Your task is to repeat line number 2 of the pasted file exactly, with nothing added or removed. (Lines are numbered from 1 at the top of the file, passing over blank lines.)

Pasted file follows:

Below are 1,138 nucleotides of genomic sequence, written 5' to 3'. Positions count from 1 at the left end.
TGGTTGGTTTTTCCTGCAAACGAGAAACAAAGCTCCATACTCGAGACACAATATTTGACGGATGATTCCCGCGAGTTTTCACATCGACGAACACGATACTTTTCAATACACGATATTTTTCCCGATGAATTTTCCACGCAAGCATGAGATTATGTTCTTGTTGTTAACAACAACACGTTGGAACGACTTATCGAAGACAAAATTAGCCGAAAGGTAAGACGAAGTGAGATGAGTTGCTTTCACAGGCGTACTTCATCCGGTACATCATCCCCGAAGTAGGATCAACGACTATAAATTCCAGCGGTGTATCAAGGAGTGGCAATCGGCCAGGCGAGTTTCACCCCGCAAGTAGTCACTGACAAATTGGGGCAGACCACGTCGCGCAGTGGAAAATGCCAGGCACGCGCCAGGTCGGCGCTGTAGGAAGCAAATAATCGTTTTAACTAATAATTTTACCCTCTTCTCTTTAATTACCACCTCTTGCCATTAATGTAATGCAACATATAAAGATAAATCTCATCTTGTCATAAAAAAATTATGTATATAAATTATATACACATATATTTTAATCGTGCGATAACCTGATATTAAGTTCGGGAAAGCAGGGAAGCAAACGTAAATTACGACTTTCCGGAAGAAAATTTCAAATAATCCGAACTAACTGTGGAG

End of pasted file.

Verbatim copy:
TGGTTGGTTTTTCCTGCAAACGAGAAACAAAGCTCCATACTCGAGACACAATATTTGACGGATGATTCCCGCGAGTTTTCACATCGACGAACACGATACTTTTCAATACACGATATTTTTCCCGATGAATTTTCCACGCAAGCATGAGATTATGTTCTTGTTGTTAACAACAACACGTTGGAACGACTTATCGAAGACAAAATTAGCCGAAAGGTAAGACGAAGTGAGATGAGTTGCTTTCACAGGCGTACTTCATCCGGTACATCATCCCCGAAGTAGGATCAACGACTATAAATTCCAGCGGTGTATCAAGGAGTGGCAATCGGCCAGGCGAGTTTCACCCCGCAAGTAGTCACTGACAAATTGGGGCAGACCACGTCGCGCAGTGGAAAATGCCAGGCACGCGCCAGGTCGGCGCTGTAGGAAGCAAATAATCGTTTTAACTAATAATTTTACCCTCTTCTCTTTAATTACCACCTCTTGCCATTAATGTAATGCAACATATAAAGATAAATCTCATCTTGTCATAAAAAAATTATGTATATAAATTATATACACATATATTTTAATCGTGCGATAACCTGATATTAAGTTCGGGAAAGCAGGGAAGCAAACGTAAATTACGACTTTCCGGAAGAAAATTTCAAATAATCCGAACTAACTGTGGAG